2. The Talmuds are often used to explain Jewish practices mentioned in the New Testament. While the Talmuds were written down three to five centuries after the New Testament, the Talmuds cite individual rabbis for the teachings found within. These rabbis can be dated, making it possible to get a sense for the antiquity of the various teachings found in the Talmuds. (Neusner, the editor and main translator for this set, is less sanguine about the traditional approach to dating Talmudic material, and puts emphasis on the rabbinic literature being products of the time in which they were finally compiled. However, Neusner provides his own criteria for dividing the Talmud into different chronological strata.)
  3. Commentaries, Bible Dictionaries and other references works already in the Logos library cite the Talmuds extensively. I ran a search for the first tractate, Berakoth, across the entire Logos library and found over 13,000 hits ( using a regex search with Match Case turned on: /[bytp]?Ber(a[kc]h?oth?)?/ ). Some of those are related Mishnah references instead of Talmud references (they share the same tractate names) but Berakoth is just one of 49 tractates covered in the Talmuds, and this count doesn’t include books in production now which will greatly benefit from tagged references to the Talmuds, such as Lightfoot’s A Commentary on the New Testament from the Talmud and Hebraica. Tagging these sorts of references makes the software more efficient at helping you dig as deep as you want to go.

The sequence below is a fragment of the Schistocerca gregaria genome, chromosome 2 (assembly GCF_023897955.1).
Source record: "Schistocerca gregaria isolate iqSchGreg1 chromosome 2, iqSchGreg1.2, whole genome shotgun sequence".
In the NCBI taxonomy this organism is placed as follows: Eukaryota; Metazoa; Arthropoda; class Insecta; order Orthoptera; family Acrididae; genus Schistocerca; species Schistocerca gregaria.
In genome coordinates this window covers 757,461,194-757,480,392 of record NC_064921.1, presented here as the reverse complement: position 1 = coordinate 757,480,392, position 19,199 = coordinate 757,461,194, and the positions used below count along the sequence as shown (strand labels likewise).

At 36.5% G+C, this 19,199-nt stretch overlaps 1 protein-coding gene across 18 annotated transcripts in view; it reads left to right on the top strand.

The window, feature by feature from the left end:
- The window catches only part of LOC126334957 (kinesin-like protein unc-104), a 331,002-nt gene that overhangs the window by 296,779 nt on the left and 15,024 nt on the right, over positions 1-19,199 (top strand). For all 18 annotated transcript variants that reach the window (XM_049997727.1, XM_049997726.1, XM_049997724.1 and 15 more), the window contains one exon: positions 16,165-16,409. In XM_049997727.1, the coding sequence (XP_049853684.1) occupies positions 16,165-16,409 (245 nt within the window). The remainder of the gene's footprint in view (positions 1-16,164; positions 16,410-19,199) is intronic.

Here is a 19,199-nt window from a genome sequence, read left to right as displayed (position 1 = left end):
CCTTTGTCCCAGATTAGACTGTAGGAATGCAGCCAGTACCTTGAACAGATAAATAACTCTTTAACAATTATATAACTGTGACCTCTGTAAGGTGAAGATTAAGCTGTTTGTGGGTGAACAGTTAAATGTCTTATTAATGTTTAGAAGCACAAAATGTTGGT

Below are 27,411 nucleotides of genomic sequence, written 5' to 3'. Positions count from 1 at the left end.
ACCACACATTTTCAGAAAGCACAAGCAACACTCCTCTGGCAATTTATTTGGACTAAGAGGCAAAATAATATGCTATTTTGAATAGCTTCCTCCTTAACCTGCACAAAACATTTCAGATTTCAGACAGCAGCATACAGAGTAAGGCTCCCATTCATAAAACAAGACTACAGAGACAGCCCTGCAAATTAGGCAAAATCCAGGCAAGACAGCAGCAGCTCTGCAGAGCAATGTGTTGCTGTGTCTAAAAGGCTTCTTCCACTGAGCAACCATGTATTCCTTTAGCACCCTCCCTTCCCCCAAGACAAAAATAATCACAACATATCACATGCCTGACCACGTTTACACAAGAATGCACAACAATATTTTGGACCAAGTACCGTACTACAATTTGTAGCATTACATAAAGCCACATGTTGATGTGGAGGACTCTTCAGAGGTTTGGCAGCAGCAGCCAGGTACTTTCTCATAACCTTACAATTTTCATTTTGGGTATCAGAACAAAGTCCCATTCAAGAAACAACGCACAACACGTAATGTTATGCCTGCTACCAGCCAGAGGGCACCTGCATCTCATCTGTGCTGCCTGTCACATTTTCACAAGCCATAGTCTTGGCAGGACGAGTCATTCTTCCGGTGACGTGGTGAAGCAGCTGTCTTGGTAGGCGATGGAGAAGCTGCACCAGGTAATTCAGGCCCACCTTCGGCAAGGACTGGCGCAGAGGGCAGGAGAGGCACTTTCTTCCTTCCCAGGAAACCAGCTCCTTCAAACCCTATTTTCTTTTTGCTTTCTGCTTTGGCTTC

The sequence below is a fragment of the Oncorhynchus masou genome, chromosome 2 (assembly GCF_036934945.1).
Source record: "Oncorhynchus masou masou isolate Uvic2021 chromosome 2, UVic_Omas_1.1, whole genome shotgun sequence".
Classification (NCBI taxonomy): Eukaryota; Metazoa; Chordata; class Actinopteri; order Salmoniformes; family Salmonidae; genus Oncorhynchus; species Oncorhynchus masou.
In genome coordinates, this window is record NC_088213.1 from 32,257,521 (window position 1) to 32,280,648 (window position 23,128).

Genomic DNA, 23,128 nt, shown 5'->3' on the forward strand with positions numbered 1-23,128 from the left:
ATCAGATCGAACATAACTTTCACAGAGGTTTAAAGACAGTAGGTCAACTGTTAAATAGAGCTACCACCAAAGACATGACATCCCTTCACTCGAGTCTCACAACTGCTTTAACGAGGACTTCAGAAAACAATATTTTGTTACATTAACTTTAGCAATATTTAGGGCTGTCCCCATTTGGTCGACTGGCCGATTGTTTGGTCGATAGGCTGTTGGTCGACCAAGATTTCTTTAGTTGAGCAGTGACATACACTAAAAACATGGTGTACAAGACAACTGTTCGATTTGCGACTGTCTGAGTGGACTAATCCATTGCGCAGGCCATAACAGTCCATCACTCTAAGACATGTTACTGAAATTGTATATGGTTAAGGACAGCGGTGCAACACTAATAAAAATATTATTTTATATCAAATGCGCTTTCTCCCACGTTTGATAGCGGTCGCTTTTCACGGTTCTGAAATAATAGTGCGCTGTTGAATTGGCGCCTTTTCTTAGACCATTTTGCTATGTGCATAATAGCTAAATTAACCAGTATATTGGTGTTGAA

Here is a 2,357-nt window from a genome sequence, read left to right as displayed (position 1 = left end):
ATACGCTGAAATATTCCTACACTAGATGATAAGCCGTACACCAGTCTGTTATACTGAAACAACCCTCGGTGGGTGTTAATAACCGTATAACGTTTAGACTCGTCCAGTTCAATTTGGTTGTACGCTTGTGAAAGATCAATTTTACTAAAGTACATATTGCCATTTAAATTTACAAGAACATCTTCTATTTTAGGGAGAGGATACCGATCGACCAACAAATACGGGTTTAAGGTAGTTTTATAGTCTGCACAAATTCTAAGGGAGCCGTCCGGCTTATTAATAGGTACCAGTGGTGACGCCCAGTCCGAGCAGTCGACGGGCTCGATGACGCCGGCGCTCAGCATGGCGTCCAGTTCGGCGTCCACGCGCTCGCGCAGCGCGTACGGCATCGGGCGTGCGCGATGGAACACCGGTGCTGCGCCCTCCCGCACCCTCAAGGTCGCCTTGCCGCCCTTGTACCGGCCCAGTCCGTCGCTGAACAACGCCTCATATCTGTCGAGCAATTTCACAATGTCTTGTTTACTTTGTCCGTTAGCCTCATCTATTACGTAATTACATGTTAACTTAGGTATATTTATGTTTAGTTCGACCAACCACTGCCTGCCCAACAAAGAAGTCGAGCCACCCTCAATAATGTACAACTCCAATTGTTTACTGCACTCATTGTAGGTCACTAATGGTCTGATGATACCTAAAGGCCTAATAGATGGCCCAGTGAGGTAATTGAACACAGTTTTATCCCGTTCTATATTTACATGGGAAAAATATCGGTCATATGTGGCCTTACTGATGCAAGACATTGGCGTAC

4. Even if one is fairly fluent in Aramaic and Hebrew, reading the Talmud requires special training due to the compact ‘encoding’ and formulae of the compositions. Neusner’s English translations provide parenthetical expansions of the text which ‘unpack’ the Talmuds, making them accessible to a much wider audience. Neusner also structures these texts using an outline format around ‘sense-units’ that visually convey the thought structure of the original texts that is often lost in other translations (you can see this approach in action in Neusner’s translation of the Mishnah as well).